So why am I so insistent about good foods? Why do I tell my patients that most yogurts are simply not classic yogurt but warm ice cream and should be avoided as a daily routine if you want to lose weight? Why do I cringe when people eat pizza and hamburgers a lot?

I want to develop your taste in food– because the more food you taste, the less food you will consume. Thankfully in this country our problem isn’t malnutrition of calories, it is over nutrition. America’s restaurants (where I gained my excess weight so many years ago) serve heaping quantities of bland, calorie rich, fat-laden, over salted, over sweetened food.

When I have patients who have lost weight and kept it off for five years,there is one pattern among all – they do not eat the same things they use to eat, they have completely changed the foods they have eaten, and love the new foods they eat. When patients have lost weight for a year or two and “fall back” into their old ways of eating they will, every single time – regain some, or all, of the weight they have lost – regardless of which operation we have done to them.

  1. So why flavor? Why spices? Why a balanced approach to the taste buds? Why not drink diet Coke? Why not become a Vegan?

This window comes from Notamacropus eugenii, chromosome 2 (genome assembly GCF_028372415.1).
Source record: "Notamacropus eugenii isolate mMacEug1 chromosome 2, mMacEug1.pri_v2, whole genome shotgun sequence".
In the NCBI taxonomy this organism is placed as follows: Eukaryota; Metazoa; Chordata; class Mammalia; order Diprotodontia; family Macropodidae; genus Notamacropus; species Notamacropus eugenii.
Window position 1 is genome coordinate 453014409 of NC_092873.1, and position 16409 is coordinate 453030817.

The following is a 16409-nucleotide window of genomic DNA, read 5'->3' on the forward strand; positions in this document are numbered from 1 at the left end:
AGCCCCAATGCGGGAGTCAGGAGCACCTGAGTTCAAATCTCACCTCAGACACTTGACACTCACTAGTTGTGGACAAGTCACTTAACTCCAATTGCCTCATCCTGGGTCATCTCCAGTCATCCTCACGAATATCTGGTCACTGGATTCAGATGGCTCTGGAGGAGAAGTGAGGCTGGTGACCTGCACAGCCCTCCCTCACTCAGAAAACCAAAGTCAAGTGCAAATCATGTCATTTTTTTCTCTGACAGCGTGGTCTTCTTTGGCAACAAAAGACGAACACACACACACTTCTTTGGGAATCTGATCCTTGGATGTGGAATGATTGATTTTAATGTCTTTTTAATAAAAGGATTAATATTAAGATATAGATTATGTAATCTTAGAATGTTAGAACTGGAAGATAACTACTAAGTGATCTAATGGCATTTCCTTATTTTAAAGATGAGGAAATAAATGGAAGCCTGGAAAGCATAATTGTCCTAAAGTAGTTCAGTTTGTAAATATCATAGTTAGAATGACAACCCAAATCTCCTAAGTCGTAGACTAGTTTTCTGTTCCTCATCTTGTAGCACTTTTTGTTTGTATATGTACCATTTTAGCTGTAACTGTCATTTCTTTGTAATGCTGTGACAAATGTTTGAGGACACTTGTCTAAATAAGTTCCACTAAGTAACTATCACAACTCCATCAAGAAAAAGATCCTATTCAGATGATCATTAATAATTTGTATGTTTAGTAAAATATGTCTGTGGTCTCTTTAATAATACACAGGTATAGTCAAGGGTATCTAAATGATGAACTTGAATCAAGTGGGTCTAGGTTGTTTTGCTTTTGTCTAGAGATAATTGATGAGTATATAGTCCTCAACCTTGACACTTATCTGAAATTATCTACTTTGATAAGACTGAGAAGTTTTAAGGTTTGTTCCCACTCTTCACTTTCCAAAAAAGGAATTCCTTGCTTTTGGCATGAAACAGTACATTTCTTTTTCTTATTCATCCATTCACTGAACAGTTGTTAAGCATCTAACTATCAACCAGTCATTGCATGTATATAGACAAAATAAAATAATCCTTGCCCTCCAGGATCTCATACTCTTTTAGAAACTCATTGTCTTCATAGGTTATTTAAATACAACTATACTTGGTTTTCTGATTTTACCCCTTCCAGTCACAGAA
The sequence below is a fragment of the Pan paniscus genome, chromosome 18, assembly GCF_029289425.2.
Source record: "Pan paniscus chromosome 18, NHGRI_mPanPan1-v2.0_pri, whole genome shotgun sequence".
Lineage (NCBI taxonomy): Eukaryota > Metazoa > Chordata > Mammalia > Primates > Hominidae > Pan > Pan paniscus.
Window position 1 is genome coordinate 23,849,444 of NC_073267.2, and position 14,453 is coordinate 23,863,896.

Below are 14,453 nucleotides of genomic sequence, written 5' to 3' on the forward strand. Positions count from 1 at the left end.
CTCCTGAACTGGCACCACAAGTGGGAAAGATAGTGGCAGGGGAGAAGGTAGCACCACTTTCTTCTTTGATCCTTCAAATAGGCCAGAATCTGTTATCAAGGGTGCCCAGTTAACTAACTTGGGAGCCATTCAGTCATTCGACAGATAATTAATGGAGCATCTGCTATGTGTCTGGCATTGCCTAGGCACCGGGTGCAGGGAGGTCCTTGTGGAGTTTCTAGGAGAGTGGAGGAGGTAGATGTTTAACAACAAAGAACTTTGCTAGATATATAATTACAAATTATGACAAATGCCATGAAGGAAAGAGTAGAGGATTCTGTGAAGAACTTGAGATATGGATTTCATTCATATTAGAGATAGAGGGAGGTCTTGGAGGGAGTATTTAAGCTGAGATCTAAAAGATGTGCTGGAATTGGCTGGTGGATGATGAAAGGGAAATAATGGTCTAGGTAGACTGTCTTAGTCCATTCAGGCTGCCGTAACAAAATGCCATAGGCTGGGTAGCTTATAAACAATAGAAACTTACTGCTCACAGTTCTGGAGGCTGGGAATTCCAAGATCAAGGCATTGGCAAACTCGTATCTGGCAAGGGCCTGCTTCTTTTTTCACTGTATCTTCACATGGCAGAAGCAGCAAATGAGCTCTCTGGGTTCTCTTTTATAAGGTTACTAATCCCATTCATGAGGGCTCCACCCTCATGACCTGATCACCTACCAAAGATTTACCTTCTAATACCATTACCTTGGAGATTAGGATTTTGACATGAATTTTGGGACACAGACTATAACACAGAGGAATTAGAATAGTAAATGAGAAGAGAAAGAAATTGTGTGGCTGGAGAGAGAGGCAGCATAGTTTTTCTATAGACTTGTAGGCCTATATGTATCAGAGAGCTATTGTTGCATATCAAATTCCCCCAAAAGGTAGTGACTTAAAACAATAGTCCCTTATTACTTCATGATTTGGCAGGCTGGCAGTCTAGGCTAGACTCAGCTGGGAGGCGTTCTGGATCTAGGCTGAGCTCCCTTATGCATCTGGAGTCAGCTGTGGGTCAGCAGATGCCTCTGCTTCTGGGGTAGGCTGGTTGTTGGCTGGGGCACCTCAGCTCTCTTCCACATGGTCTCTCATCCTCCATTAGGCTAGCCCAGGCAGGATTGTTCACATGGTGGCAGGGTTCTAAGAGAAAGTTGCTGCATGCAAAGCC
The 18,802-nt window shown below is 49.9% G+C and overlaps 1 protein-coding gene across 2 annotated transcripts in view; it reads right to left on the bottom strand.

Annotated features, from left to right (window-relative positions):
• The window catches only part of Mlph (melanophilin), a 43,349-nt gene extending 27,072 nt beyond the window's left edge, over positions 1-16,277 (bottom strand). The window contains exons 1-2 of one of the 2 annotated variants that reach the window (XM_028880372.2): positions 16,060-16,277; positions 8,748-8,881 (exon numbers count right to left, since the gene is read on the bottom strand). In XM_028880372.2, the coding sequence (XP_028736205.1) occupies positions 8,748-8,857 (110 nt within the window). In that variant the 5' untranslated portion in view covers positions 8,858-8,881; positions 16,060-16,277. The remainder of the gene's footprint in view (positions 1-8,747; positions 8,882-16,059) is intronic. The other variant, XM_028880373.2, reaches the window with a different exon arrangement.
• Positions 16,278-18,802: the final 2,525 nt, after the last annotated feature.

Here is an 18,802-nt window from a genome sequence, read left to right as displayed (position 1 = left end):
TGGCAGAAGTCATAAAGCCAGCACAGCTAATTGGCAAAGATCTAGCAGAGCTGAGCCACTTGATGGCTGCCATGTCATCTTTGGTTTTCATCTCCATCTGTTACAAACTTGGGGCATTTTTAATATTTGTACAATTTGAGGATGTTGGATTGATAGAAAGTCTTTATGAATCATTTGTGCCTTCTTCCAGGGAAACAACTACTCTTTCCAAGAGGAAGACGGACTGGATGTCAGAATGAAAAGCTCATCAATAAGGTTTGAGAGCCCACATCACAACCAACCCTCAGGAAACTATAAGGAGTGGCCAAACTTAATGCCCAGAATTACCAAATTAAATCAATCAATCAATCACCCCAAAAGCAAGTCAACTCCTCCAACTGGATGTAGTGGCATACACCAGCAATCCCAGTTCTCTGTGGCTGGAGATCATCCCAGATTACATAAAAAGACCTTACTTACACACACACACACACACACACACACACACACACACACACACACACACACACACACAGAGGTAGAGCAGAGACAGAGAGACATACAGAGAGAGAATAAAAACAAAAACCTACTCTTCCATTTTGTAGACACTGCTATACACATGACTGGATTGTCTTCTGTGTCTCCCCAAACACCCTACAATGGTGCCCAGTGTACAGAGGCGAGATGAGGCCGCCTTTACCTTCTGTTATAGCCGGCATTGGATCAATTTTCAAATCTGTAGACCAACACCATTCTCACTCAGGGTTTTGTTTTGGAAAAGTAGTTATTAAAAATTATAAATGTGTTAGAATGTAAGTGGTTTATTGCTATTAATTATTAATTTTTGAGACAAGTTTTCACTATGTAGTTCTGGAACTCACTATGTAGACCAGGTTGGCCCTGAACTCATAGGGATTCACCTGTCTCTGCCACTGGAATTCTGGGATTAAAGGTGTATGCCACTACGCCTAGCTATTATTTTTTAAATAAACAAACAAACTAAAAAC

If you want to lose weight and be successful, you will not be eating the same foods you ate. Your “stand by” foods will change. So every month I ask my patients to bring me a recipe for a new food they have cooked. It is a simple challenge: every month work on a recipe you have found (doesn’t matter where). See how other people do it, and weekly work and change that recipe until you have perfected it for yourself. Make it so that you will enjoy that meal, and it is your creation. At the end of two years you will have 24 new recipes – things you have made. Some might be as simple as perfecting my favorite green beans with dijon mustard as a side dish (recipe here). Or you might try a new fish that you have never done- like Dover sole, or a preparation – like Sous VIde style cooking (my favorite way to cook). Re-purpose a favorite food.

For those who eat out a lot, it means finding new favorite dishes, new restaurants.

The food most of my patients eat is quantities of overly salted, but bland, overly fat, and overly sweet. Drink too much diet cola and you will want to balance that with more food to get rid of the flavor. Get away from it for a while and it loses its appeal, because you care more about taste and flavor than a mouthful of calorie bombs.

So, what new recipe have you perfected this month? If none – its time to find one, and when you perfect it, let me know. Because in two years your new favorite food will be one you haven’t even tried yet (if you want to be successful).

Have a great week. Don’t forget – check yourself – did you lose weight or maintain your weight or gain weight. If you didn’t make your goal this week take an honest look back at the foods you ate and see which ones were a bit too much. Do this every week – keep on the path, don’t let things get too far away from you.

—Terry